If you don’t learn the right lessons from history, you can’t learn the right lessons from history. As I write, Britain is a divided country, still bitterly arguing over the 2016 referendum in which the electorate voted to Leave the EU. The bitterness is largely being generated by a minority of Remainers who are refusing to accept the result. Remoaners – as they have aptly been dubbed – are accusing Leavers of resurrecting the kind of extreme nationalism that wrought so much havoc in the twentieth century. But the accusation is preposterous. Brexit was inspired by a moderate not an extreme form of nationalism. A civic not a racist form of nationalism; Britons of all races voted for Brexit. A capitalistic not a socialistic form of nationalism; Leavers favoured a global trade policy for the UK, as opposed to the protectionism of the EU. A democratic not an authoritarian kind of nationalism; Leavers demanded the right to be able to vote for their political leaders. A patriotic not a hostile form of nationalism; Leavers didn’t express hatred for other countries, so much as love for their own. A neighbourly not an expansionist form of nationalism; Leavers believed that the EU should respect national borders, not dissolve them. Brexit was inspired by the kind of benign nationalism that defeated Nazi Germany, not the kind of extreme nationalism that characterised Nazi Germany (or any other far left nation).
The real downside of Brexit is that it is distracting the UK from a potential disaster. Socialism is riding a tide of popularity in the UK, with Britain’s Labour Party operating under its most extreme leadership ever – actual Marxists – while legions of young people are embracing socialism, having been disenfranchised by the ongoing housing crisis, and radicalised by their teachers and university lecturers. The air is thick with the nastiness of socialism, including the nastiest form of socialism. Labour has been plagued by accusations of antisemitism and anti-Zionism, to the extent that the Equality and Human Rights Commission is now investigating whether the Party has ‘unlawfully discriminated against, harassed or victimised people because they are Jewish’. Meanwhile, another form of racism – or perhaps a broadened form of anti-Jewish racism – has become so prevalent on the left, few socialists even notice it is there, never mind challenge it. Throughout the West, many socialists now speak openly of ‘white privilege’. Capitalism, so it goes, is an international conspiracy via which rich white people oppress other races. Once again, hate-filled socialists are trying to build a broad coalition by defining their capitalist scapegoats in racial terms.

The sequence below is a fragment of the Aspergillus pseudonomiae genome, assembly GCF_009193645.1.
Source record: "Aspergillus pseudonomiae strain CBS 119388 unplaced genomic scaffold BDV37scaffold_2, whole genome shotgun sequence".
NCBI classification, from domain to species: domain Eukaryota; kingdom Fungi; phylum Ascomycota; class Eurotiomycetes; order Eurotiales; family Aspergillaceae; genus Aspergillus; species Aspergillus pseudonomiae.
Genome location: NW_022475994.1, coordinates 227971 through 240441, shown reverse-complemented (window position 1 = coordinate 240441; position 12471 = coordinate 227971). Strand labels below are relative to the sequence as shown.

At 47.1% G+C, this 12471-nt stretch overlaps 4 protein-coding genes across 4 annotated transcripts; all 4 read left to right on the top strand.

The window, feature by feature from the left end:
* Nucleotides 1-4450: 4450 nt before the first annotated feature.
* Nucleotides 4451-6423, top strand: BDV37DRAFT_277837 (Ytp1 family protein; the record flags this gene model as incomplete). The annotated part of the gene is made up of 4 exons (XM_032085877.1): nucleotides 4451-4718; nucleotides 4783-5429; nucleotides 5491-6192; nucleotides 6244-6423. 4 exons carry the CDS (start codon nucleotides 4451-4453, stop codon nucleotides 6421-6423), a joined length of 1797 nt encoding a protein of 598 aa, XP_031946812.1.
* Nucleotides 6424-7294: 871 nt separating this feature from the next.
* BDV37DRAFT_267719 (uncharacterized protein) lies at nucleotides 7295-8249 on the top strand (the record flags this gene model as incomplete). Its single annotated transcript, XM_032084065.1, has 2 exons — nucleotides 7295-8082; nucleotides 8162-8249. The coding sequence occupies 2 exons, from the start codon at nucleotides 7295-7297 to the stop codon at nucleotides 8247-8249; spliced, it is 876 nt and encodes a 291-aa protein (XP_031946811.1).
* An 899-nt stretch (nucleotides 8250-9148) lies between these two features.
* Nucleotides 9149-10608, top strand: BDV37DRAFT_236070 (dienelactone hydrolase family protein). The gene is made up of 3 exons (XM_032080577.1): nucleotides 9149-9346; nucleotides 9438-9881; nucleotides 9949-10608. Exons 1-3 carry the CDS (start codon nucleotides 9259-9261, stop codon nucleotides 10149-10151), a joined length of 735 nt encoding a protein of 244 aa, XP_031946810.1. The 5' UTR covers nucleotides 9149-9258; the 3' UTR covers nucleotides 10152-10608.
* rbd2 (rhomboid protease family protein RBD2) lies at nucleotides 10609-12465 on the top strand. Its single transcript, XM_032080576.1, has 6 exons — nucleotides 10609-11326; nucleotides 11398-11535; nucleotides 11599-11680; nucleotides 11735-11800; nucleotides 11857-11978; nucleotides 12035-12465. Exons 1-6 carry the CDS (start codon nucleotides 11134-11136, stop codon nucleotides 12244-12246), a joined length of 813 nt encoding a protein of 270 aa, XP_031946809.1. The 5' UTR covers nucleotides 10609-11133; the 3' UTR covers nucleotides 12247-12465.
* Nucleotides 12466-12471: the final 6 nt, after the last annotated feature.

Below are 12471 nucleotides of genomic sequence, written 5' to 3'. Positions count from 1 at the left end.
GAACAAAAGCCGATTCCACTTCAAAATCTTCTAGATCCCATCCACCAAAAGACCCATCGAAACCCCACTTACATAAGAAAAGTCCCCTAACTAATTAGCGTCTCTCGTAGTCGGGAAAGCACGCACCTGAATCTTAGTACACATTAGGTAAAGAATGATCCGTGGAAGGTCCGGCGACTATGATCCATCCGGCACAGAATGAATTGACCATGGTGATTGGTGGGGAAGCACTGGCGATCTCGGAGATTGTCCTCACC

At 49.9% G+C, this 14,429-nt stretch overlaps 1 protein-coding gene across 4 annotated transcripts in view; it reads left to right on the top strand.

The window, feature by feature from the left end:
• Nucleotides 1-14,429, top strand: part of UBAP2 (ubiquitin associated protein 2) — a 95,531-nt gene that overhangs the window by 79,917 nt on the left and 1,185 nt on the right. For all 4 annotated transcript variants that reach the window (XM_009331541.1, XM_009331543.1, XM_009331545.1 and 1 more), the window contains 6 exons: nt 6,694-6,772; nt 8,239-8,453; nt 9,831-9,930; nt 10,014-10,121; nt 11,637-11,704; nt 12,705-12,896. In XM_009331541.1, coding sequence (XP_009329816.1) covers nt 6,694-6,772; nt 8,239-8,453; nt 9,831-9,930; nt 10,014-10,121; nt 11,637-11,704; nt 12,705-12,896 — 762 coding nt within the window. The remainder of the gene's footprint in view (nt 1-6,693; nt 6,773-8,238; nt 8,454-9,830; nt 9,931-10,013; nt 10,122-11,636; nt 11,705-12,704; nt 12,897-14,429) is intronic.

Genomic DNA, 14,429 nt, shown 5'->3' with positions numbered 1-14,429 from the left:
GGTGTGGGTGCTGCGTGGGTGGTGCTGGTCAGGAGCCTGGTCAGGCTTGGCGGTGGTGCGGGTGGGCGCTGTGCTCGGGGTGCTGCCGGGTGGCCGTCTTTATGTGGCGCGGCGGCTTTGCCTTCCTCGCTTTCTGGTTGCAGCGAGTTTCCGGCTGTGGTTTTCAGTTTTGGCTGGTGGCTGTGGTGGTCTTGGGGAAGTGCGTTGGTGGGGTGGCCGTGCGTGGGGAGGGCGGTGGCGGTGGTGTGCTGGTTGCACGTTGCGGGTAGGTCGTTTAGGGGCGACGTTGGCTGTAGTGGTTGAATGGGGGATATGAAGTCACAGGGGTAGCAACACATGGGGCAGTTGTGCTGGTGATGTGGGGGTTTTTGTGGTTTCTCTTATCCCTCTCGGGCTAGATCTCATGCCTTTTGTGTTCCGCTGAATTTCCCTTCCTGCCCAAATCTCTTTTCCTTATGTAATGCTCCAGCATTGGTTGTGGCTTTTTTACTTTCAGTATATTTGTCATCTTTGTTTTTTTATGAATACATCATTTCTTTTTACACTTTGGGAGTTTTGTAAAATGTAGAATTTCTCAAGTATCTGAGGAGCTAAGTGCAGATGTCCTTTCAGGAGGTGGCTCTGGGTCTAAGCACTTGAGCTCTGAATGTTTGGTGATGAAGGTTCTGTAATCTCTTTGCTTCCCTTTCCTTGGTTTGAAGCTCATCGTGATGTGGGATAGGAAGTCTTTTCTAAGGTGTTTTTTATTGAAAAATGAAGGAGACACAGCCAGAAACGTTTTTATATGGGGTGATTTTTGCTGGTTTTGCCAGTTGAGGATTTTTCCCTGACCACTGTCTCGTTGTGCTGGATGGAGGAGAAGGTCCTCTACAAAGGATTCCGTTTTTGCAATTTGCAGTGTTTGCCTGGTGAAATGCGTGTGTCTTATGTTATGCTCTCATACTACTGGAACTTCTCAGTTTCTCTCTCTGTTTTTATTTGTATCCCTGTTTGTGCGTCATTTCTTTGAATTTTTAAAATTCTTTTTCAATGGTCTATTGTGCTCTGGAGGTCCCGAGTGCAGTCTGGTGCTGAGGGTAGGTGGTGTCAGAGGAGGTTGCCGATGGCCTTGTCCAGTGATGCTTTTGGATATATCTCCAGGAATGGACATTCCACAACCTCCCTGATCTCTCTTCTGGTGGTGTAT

As I said, if you don’t learn the right lessons from history, you can’t learn the right lessons from history.
Ben Irvine was founding editor of the Journal of Modern Wisdom, which features essays from leading public thinkers seeking to put wisdom back on the agenda, and Cycle Lifestyle, a free magazine which promotes the health and happiness benefits of cycling. As part of this project, Ben is running the London Cycle Map Campaign, which is lobbying for a single, Tube-style map and network of cycle routes in the British capital. Ben is an Affiliate of the Well-being Institute at Cambridge University, an Honorary Fellow in the Philosophy Department at the University of Durham, and a regular guest blogger for The Creativity Post. His first book, Einstein and the Art of Mindful Cycling, was published by Leaping Hare in September 2012. Ben’s website can be found here.